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Camping Buddy App Leads New Environmental Initiatives For Music Festivals | theMusic.com.au

todayOctober 31, 2023 8

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More Splendour In The Grass

With each music festival season come new green initiatives. This summer, the first shot fired is Camping Buddy from Green Music Australia.

It’s a free web app which provides tips on how not to give Mother Nature a black eye by leaving a pigsty behind or unnecessarily adding to landfill after the event. Camping Buddy allows them to build an interactive packing checklist, plan ahead, and make smarter packing decisions. Like leaving those cheap inflatable couches and foam fingers at home, and just go with the essentials. Other features include weather updates and promoting festival hire services.

“One plastic tent is the equivalent of 8,750 straws,” points out Green Music Australia CEO, Berish Bilander. “When people abandon cheap single use tents at their campsite, they leave behind massive environmental damage. By using camping equipment which is built to last and borrowing items before buying, we can significantly reduce the number of camping items which end up in landfill each year.”

Waste at festivals is a major environmental hazard in Australia. Research commissioned by Green Music Australia found that 50 to 80 percent of waste generated at festivals comes from campsites. Cheap broken tents and gazebos are a primary cause of littering, linked to poor last-minute purchasing decisions and inexperienced camping in rain and high winds.

“With festival organisers already facing increased adverse impacts from the climate crisis and extreme weather events, many are looking for ways to improve their environmental performance and encourage their audiences to care for Country,” the association stated.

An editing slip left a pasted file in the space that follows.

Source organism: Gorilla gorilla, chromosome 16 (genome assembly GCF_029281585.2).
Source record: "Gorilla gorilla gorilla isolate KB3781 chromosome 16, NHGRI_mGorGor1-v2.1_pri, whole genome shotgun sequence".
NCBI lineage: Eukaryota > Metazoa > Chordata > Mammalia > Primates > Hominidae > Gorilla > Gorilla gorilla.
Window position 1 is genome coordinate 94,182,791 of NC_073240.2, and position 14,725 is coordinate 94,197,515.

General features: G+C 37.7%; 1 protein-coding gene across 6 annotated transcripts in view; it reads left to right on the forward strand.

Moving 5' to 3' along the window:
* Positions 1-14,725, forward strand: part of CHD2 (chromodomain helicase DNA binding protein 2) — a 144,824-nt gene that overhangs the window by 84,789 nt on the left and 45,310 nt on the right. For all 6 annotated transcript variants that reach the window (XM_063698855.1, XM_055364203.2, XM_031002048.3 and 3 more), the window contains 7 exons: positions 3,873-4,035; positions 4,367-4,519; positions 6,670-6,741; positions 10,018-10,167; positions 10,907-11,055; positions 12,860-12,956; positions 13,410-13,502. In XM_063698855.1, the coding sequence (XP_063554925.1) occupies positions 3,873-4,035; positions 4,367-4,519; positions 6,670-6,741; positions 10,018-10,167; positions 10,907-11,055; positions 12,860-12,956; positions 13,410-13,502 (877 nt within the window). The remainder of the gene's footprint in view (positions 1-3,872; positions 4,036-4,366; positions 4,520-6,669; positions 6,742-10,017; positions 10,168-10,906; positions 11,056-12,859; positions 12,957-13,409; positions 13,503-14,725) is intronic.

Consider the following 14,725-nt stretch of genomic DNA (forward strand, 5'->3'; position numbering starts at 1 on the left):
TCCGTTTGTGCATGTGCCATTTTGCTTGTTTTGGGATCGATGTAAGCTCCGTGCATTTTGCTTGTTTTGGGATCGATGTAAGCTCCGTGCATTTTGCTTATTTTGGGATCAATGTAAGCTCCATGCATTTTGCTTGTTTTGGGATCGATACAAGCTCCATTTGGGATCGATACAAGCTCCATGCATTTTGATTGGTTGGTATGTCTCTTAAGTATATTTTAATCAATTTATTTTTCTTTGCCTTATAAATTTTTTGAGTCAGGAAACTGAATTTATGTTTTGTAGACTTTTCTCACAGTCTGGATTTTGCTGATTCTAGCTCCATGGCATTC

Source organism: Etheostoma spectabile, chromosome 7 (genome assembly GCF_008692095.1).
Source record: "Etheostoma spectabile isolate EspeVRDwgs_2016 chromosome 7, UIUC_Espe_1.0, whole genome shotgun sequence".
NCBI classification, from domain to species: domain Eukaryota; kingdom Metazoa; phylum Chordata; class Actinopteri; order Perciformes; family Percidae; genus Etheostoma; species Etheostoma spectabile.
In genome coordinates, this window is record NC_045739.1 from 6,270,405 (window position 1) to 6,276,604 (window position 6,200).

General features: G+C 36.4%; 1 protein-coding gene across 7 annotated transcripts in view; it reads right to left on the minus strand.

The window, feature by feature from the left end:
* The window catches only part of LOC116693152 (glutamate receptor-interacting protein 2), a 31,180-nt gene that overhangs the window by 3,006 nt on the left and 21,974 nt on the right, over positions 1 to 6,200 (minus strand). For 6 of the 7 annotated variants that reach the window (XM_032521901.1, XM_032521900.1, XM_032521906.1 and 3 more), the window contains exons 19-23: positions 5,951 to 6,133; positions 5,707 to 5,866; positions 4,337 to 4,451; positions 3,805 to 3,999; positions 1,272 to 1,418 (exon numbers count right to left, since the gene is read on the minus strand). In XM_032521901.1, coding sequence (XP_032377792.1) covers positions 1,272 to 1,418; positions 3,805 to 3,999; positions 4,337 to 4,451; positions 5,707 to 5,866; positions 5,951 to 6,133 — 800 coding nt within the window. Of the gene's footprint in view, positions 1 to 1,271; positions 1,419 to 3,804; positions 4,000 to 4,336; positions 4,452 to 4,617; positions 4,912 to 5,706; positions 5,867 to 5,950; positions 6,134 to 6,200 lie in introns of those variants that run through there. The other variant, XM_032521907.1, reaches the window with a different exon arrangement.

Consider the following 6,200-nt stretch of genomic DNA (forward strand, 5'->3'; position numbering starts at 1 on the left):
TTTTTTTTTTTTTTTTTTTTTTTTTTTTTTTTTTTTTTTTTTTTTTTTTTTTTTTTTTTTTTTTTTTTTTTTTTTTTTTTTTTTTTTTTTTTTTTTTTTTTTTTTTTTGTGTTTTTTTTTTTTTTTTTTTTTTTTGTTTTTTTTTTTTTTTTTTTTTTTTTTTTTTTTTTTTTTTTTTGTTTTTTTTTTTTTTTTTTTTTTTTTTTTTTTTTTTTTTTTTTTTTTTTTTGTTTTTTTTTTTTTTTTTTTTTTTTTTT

Green Music Australia set up Camping Buddy with the Queensland University of Technology. Funded by the NSW Environmental Trust, the idea for Camping Buddy emerged during a 4-year research and IT creation project grant which saw them undertake the challenge of using technology to tackle the problem.

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Partner Festivals

The website launched this week with Strawberry Fields, Splendour In The Grass and Lost Paradise – who have their own slate of green initiatives – among its partners.

Tara Medina, Director of the sold out Strawberry Fields (running November 17 to 19 in Tocumwal, NSW) emphasised, “Sustainability is a core focus for Strawberry and we pride ourselves on being early adopters and champions of new initiatives that promote overall waste minimisation whilst empowering our patrons to make greener choices. Camping Buddy gets our vote as a mechanism to help attendees to plan, pack and party with sustainability in mind.”

Strawberry Fields is insistent its patrons be aware of its sustainability initiatives before they arrive. One is the Rewash Revolution, a reusable crockery which eliminates most single-use items and replaces it with wooden cutlery and banana, rice husk plates and bowls created from waste products.